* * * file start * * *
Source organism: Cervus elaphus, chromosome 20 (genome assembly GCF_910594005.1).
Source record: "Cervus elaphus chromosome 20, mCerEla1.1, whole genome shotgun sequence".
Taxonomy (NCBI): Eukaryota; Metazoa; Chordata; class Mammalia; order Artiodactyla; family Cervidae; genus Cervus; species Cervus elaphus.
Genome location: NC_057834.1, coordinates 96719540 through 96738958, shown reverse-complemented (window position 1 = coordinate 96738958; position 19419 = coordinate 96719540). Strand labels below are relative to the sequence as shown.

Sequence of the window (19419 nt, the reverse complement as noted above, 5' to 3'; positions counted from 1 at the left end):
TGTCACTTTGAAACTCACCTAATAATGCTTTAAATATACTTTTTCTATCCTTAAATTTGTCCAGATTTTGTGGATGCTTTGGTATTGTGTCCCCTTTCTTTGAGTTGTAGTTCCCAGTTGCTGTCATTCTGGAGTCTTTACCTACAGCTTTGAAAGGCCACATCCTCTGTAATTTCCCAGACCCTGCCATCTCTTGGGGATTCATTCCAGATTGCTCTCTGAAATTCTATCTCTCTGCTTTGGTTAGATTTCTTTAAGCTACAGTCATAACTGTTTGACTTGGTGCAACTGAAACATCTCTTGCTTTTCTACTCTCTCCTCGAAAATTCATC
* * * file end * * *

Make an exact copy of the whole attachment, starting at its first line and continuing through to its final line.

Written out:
Source organism: Cervus elaphus, chromosome 20 (genome assembly GCF_910594005.1).
Source record: "Cervus elaphus chromosome 20, mCerEla1.1, whole genome shotgun sequence".
Taxonomy (NCBI): Eukaryota; Metazoa; Chordata; class Mammalia; order Artiodactyla; family Cervidae; genus Cervus; species Cervus elaphus.
Genome location: NC_057834.1, coordinates 96719540 through 96738958, shown reverse-complemented (window position 1 = coordinate 96738958; position 19419 = coordinate 96719540). Strand labels below are relative to the sequence as shown.

Sequence of the window (19419 nt, the reverse complement as noted above, 5' to 3'; positions counted from 1 at the left end):
TGTCACTTTGAAACTCACCTAATAATGCTTTAAATATACTTTTTCTATCCTTAAATTTGTCCAGATTTTGTGGATGCTTTGGTATTGTGTCCCCTTTCTTTGAGTTGTAGTTCCCAGTTGCTGTCATTCTGGAGTCTTTACCTACAGCTTTGAAAGGCCACATCCTCTGTAATTTCCCAGACCCTGCCATCTCTTGGGGATTCATTCCAGATTGCTCTCTGAAATTCTATCTCTCTGCTTTGGTTAGATTTCTTTAAGCTACAGTCATAACTGTTTGACTTGGTGCAACTGAAACATCTCTTGCTTTTCTACTCTCTCCTCGAAAATTCATC